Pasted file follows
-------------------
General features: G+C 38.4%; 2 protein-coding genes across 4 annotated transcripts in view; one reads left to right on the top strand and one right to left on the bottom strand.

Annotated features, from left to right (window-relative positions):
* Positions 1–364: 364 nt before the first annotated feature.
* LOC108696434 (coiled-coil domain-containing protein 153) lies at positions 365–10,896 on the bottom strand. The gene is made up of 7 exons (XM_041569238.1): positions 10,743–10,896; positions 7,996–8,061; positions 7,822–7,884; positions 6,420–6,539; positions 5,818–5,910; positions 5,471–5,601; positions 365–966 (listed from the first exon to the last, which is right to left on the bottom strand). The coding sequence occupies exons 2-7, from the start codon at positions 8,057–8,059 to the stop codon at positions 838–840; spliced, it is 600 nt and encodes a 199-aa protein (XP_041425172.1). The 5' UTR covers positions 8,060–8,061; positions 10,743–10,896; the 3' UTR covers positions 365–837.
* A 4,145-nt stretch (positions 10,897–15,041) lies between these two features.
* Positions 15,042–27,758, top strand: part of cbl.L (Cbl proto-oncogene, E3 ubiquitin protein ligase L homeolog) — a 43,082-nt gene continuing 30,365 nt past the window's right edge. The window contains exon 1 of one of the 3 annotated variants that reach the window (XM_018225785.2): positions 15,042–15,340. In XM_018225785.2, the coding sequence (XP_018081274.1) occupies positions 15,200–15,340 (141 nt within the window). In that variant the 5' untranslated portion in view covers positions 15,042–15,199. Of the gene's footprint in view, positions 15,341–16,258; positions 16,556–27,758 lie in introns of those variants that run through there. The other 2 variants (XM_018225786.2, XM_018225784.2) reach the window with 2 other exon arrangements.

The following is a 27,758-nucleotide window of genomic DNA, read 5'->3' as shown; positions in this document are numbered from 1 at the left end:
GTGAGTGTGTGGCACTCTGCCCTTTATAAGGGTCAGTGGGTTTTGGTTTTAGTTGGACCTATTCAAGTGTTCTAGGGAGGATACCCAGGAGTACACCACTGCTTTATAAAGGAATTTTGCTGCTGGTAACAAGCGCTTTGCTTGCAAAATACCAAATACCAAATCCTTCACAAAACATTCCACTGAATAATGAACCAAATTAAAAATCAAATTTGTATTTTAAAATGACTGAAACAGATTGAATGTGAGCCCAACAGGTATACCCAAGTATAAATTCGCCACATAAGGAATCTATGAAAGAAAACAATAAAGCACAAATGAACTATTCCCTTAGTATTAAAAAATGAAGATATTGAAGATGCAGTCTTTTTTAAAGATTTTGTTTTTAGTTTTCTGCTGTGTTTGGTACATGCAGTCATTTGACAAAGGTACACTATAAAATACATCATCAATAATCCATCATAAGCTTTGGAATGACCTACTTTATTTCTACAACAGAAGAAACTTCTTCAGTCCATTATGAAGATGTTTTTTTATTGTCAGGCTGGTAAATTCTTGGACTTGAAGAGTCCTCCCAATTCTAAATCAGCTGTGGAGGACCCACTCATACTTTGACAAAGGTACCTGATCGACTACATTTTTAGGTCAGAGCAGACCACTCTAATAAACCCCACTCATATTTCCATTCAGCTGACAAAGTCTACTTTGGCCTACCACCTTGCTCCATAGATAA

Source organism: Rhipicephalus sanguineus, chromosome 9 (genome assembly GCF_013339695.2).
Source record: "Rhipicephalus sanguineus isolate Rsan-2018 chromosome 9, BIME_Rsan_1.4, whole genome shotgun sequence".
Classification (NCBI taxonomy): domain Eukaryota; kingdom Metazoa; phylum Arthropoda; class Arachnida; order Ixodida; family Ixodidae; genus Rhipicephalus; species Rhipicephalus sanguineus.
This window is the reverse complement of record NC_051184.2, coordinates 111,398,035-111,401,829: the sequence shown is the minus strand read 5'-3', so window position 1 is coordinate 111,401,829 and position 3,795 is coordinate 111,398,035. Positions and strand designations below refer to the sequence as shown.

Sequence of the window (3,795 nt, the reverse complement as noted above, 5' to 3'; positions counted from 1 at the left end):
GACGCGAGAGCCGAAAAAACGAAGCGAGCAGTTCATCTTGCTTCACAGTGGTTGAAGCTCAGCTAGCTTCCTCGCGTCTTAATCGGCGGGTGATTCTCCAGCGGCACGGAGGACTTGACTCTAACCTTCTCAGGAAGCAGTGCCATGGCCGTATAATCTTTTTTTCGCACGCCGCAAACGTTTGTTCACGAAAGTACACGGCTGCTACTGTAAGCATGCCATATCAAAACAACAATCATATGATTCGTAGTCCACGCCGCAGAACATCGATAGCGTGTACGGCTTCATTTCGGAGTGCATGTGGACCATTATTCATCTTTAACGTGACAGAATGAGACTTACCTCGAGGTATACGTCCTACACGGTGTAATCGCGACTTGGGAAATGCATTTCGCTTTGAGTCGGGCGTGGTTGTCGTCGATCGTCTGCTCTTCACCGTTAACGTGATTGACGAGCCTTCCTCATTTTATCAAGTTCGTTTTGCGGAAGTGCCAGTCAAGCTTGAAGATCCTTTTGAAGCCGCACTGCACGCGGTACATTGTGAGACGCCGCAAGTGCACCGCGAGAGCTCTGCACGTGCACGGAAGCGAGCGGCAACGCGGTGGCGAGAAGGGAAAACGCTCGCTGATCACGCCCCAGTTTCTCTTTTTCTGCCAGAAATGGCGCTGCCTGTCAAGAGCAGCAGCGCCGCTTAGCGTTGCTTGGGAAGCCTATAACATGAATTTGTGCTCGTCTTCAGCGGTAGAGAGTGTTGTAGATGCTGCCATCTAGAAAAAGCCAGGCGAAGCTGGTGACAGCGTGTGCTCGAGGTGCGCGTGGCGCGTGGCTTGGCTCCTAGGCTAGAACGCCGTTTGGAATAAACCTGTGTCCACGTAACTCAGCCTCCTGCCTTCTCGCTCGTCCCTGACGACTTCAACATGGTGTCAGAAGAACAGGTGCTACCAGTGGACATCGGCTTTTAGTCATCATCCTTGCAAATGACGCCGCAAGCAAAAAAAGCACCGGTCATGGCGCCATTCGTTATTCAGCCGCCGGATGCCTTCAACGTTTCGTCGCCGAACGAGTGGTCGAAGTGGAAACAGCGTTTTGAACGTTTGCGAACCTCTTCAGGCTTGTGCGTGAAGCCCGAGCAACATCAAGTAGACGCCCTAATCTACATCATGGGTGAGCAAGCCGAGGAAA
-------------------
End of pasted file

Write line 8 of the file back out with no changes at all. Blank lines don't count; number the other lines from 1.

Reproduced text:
GTGAGTGTGTGGCACTCTGCCCTTTATAAGGGTCAGTGGGTTTTGGTTTTAGTTGGACCTATTCAAGTGTTCTAGGGAGGATACCCAGGAGTACACCACTGCTTTATAAAGGAATTTTGCTGCTGGTAACAAGCGCTTTGCTTGCAAAATACCAAATACCAAATCCTTCACAAAACATTCCACTGAATAATGAACCAAATTAAAAATCAAATTTGTATTTTAAAATGACTGAAACAGATTGAATGTGAGCCCAACAGGTATACCCAAGTATAAATTCGCCACATAAGGAATCTATGAAAGAAAACAATAAAGCACAAATGAACTATTCCCTTAGTATTAAAAAATGAAGATATTGAAGATGCAGTCTTTTTTAAAGATTTTGTTTTTAGTTTTCTGCTGTGTTTGGTACATGCAGTCATTTGACAAAGGTACACTATAAAATACATCATCAATAATCCATCATAAGCTTTGGAATGACCTACTTTATTTCTACAACAGAAGAAACTTCTTCAGTCCATTATGAAGATGTTTTTTTATTGTCAGGCTGGTAAATTCTTGGACTTGAAGAGTCCTCCCAATTCTAAATCAGCTGTGGAGGACCCACTCATACTTTGACAAAGGTACCTGATCGACTACATTTTTAGGTCAGAGCAGACCACTCTAATAAACCCCACTCATATTTCCATTCAGCTGACAAAGTCTACTTTGGCCTACCACCTTGCTCCATAGATAA